|At the Procession with
Ps 22:8-9, 17-18, 19-20, 23-24
Mt 26:14-27:66 or
I thought I would try to find a seat at an underutilized church this morning in order to help correct some of the imbalance in the pews that often results today. I stopped at my first choice, a big, old church with a wrought iron gate across the front. It was padlocked and remained so right until 9:30 AM-- the time of the only English Mass according to my sheet. I saw no sign that a Mass would be offered there and drove to a nearby parish with a single English Mass among three other Polish Masses. My sheet said 10:00 AM; the sign outside said 10:00 AM; the people inside said 9:30 AM. The bulletin agreed. Sigh. I selected a third parish and a fourth parish with similar results. The demons were out in force today. I even got confused and started looking for one parish and drove past another one on the same street and thought I had goofed again. Finally I approached a small church named for an Italian saint. The 10 AM Mass was Spanish and the 11:30 AM Mass was English. The Spanish Mass was not finished until 11:25 AM, and the church of about 400 seats tops probably took ten minutes to empty while I waited on the steps in the drizzle. By contrast, the English Mass was attended by perhaps 75 people and the pews were more than half empty.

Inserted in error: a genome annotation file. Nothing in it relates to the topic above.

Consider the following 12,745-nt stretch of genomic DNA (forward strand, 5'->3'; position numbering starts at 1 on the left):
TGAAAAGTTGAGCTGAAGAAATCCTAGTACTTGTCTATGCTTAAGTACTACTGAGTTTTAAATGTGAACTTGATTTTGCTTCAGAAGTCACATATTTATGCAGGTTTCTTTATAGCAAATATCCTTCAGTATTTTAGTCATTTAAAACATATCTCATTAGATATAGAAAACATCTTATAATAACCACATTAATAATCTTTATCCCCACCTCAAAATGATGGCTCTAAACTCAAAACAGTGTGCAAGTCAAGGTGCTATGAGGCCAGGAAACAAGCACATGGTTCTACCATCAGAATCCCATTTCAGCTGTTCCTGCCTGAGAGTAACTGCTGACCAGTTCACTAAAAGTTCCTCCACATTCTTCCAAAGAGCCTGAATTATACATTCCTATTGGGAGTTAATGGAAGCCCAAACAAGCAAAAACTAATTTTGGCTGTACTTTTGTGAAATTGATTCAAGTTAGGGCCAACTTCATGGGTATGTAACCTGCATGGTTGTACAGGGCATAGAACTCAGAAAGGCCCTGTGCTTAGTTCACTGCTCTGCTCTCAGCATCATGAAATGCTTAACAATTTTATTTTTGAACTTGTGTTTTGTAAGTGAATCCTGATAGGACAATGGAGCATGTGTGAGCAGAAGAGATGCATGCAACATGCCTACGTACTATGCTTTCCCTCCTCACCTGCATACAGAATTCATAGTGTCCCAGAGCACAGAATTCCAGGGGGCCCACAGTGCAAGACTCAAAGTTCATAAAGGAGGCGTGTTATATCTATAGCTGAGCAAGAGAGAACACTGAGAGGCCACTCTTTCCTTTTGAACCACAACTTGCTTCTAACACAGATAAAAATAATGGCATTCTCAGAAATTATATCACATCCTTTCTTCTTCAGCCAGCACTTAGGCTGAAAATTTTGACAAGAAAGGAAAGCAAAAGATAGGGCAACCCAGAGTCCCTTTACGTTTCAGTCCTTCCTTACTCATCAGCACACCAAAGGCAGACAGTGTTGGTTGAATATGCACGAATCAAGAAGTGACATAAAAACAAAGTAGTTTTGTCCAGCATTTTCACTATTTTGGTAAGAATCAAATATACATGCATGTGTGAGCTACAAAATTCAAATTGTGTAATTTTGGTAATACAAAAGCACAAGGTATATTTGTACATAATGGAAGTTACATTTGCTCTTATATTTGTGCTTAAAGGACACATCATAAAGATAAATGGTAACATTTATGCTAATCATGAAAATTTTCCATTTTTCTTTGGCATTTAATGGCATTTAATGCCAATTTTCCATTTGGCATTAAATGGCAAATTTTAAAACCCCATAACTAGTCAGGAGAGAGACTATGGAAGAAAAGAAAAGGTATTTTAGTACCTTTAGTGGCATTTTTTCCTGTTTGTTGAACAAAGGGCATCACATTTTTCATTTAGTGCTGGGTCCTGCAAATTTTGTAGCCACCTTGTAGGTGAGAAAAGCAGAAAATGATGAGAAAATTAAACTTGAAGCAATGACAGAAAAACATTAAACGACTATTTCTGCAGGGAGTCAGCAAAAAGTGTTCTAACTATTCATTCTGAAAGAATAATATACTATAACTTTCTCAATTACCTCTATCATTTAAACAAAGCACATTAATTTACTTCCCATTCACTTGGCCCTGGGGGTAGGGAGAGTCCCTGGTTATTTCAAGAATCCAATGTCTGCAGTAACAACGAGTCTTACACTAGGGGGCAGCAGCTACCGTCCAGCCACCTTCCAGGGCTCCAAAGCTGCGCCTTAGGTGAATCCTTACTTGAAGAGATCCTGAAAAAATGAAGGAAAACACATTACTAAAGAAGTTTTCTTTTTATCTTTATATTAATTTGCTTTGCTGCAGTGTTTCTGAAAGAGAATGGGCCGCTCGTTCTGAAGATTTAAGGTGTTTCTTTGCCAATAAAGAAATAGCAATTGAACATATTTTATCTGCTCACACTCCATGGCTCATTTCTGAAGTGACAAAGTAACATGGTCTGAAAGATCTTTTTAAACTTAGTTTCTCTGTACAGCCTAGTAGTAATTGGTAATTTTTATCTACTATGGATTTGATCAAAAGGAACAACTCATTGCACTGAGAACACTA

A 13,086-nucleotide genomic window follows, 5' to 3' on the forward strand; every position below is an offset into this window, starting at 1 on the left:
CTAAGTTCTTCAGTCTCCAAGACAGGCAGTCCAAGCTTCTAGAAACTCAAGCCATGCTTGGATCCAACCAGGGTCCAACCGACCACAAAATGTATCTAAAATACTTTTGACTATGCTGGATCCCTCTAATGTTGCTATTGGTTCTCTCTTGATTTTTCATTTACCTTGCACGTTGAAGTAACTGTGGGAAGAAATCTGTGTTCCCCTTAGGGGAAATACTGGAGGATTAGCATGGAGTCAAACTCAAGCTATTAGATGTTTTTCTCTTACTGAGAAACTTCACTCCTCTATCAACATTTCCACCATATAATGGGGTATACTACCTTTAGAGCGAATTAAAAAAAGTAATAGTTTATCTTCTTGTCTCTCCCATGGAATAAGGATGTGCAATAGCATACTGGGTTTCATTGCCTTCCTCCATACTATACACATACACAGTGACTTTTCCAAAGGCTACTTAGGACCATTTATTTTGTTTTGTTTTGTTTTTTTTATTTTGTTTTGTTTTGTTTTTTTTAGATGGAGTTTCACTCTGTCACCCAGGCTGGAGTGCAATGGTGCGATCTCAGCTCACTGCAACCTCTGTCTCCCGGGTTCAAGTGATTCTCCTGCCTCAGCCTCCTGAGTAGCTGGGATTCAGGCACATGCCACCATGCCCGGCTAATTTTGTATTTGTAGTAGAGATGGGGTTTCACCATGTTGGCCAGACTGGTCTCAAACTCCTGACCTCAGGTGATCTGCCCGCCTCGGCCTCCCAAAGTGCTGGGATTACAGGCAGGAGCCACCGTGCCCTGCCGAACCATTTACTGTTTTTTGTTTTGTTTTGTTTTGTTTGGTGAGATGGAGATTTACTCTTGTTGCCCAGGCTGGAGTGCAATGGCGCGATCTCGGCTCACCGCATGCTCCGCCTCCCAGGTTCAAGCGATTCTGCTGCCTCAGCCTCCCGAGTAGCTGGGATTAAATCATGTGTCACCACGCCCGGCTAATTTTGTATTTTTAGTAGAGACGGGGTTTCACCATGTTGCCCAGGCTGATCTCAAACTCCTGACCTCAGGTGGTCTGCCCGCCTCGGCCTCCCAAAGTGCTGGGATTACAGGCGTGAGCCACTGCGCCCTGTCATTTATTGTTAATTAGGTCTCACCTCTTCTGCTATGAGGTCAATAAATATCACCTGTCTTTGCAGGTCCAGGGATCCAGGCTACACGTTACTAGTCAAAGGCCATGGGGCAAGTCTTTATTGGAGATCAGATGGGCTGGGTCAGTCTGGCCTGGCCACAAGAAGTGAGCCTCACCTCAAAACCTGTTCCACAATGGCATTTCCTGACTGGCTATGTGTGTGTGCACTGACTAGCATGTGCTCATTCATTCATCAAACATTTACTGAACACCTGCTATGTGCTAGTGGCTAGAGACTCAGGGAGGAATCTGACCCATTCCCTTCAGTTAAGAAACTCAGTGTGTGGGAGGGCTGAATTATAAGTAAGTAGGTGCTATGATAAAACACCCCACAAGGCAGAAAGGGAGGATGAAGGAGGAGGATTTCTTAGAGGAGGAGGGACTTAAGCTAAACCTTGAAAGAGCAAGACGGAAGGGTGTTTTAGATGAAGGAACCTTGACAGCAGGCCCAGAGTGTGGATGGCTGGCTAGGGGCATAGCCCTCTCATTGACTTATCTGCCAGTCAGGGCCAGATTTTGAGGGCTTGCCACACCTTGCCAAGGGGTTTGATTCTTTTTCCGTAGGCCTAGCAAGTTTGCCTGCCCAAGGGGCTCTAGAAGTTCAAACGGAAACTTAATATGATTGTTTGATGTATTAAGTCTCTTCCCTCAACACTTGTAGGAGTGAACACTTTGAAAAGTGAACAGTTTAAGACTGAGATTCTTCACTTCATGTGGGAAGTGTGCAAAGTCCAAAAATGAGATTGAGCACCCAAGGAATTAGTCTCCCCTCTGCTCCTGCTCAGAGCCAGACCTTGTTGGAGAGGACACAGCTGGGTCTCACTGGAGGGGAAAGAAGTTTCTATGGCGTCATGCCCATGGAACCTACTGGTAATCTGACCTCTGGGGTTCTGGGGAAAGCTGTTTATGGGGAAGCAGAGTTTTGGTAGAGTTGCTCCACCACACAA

The church is a simple rectangle with a high, peaked roof. I tried my best but was unable to locate a cornerstone. It looks as though it was renovated at some point, though. The rear wall of the sanctuary has a high, marble, arched, niche over what was probably the original high altar, of marble and wood.Over the niche is a blue outline of a dove; this appears to be a later addition. In the niche is a statue of the patron saint (I presume). He stands over a small, bronze crucifix atop the spot where the tabernacle used to be; this is obscured by flowers and some additional wood. In front of this is a freestanding altar. To the left is the ambo, and to the right is a similar lectern that actually appeared higher. To either side of the altar are arches that were probably side altars. The metal tabernacle is at the left, while the baptismal font is at the right underneath the legend "I Baptize You..." Atop the side walls are square, traditional stained-glass windows. Underneath are arched niches; each niche contains a statue of a saint and a group of votive candles (I think they were electric but wasn't paying close attention). On the right wall, near the front, is a medium-sized traditional wooden crucifix. The wooden pews are split into two sections with a center aisle and side aisles; the front three rows are slightly shorter in the center (as is typical). The choir loft is still in use and is curved, with the center closer to the doors than the sides. Copies of WLP's Seasonal Missalette (with a Spanish supplement of yellow pages) are in the pews.